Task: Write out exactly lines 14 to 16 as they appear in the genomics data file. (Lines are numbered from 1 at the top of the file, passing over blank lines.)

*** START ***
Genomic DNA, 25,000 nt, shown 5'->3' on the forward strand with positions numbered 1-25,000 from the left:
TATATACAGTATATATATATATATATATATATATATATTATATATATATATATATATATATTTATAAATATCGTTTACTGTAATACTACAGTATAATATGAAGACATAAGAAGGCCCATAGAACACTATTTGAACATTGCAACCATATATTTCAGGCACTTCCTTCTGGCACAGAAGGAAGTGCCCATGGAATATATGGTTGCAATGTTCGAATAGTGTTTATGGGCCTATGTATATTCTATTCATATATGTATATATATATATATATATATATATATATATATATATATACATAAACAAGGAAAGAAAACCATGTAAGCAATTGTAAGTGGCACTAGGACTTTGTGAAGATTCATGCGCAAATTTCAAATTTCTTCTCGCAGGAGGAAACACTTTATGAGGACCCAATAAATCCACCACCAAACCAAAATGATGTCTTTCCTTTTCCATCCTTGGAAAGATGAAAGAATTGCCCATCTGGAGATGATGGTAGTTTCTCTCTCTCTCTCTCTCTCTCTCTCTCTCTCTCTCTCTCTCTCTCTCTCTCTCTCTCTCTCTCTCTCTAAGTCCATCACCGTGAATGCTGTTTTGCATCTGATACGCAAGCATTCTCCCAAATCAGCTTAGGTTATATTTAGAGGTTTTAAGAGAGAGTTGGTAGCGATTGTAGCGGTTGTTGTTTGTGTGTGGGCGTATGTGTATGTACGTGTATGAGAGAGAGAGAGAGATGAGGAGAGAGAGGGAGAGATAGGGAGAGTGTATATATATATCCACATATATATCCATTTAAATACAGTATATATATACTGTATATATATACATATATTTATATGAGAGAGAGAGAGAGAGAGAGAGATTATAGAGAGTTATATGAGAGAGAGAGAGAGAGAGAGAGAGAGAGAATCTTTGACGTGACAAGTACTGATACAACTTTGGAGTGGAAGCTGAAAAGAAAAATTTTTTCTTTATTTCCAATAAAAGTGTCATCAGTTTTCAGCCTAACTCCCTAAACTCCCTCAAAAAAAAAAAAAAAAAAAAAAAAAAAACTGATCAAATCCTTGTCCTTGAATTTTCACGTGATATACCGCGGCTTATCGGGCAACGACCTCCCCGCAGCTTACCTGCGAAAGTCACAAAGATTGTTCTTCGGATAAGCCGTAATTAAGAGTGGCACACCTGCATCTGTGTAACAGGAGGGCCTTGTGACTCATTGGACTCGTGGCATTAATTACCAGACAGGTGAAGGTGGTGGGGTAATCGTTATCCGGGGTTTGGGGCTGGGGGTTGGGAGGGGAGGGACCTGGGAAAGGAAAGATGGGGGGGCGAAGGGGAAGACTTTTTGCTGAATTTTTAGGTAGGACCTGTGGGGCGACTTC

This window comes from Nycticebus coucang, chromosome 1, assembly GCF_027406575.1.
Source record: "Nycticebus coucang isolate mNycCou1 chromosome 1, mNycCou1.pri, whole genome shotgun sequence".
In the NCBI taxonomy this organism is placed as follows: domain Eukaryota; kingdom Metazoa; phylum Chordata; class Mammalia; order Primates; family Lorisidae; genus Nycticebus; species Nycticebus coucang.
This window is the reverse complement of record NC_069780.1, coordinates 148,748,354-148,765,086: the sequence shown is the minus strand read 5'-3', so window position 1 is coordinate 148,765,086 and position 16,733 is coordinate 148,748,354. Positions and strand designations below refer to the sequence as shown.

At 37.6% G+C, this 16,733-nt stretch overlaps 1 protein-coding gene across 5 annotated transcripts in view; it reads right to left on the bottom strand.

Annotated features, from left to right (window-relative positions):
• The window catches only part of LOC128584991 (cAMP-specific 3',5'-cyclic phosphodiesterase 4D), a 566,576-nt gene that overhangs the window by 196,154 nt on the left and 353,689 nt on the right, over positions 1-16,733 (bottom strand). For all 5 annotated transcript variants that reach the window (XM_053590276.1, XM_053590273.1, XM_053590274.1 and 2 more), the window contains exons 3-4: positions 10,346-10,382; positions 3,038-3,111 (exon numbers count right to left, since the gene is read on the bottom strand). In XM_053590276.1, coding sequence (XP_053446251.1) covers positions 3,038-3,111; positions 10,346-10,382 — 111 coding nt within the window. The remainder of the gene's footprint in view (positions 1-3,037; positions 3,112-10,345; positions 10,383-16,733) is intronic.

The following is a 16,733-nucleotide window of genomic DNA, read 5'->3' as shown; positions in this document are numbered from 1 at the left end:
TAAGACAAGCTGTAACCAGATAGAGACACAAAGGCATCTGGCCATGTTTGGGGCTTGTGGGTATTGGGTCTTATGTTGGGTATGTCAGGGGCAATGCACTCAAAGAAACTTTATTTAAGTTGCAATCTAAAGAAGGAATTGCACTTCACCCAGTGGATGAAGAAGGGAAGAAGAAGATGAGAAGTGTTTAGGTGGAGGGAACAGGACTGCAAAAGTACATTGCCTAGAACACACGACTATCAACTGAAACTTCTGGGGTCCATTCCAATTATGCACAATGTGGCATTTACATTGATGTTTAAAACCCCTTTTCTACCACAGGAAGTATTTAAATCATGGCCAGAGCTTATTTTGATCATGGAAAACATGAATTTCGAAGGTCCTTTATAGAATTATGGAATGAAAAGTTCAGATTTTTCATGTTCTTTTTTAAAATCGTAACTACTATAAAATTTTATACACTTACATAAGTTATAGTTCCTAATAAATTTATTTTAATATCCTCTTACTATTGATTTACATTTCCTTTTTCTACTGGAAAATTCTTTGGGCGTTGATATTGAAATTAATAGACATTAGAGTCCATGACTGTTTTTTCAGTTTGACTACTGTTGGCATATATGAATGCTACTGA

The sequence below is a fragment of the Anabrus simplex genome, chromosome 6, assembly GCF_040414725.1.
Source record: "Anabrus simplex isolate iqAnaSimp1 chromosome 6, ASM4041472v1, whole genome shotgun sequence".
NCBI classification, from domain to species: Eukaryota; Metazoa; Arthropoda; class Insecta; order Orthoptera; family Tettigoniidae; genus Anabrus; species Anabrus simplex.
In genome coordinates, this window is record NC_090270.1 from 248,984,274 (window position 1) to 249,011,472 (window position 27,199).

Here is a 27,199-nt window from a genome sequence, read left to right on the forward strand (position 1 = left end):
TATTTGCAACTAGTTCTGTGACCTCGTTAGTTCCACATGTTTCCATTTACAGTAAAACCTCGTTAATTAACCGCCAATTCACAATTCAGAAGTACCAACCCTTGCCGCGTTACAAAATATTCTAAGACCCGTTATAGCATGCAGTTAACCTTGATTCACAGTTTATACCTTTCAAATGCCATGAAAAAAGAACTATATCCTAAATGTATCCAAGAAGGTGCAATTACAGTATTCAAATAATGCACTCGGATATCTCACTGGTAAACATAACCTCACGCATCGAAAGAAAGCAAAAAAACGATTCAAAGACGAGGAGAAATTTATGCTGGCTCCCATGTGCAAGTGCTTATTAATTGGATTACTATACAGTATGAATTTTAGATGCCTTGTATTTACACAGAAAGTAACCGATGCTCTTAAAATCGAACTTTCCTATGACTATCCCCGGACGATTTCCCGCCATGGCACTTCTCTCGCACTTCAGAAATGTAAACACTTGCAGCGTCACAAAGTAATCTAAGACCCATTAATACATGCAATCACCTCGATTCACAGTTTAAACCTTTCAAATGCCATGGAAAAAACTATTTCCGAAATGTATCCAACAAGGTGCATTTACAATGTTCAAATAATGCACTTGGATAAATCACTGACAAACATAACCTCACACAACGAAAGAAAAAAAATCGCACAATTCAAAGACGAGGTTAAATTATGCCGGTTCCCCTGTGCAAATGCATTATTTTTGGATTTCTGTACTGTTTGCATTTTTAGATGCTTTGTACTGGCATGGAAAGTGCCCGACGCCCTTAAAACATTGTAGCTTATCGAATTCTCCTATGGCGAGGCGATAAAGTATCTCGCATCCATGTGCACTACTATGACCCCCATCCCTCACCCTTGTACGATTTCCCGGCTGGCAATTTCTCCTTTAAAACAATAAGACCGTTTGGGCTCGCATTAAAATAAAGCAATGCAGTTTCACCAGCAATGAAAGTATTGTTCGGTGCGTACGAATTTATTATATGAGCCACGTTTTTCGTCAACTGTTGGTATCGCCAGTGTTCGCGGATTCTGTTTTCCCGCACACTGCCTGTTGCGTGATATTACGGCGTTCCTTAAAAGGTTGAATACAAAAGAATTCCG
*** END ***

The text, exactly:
NCBI classification, from domain to species: Eukaryota; Metazoa; Arthropoda; class Insecta; order Orthoptera; family Tettigoniidae; genus Anabrus; species Anabrus simplex.
In genome coordinates, this window is record NC_090270.1 from 248,984,274 (window position 1) to 249,011,472 (window position 27,199).

Here is a 27,199-nt window from a genome sequence, read left to right on the forward strand (position 1 = left end):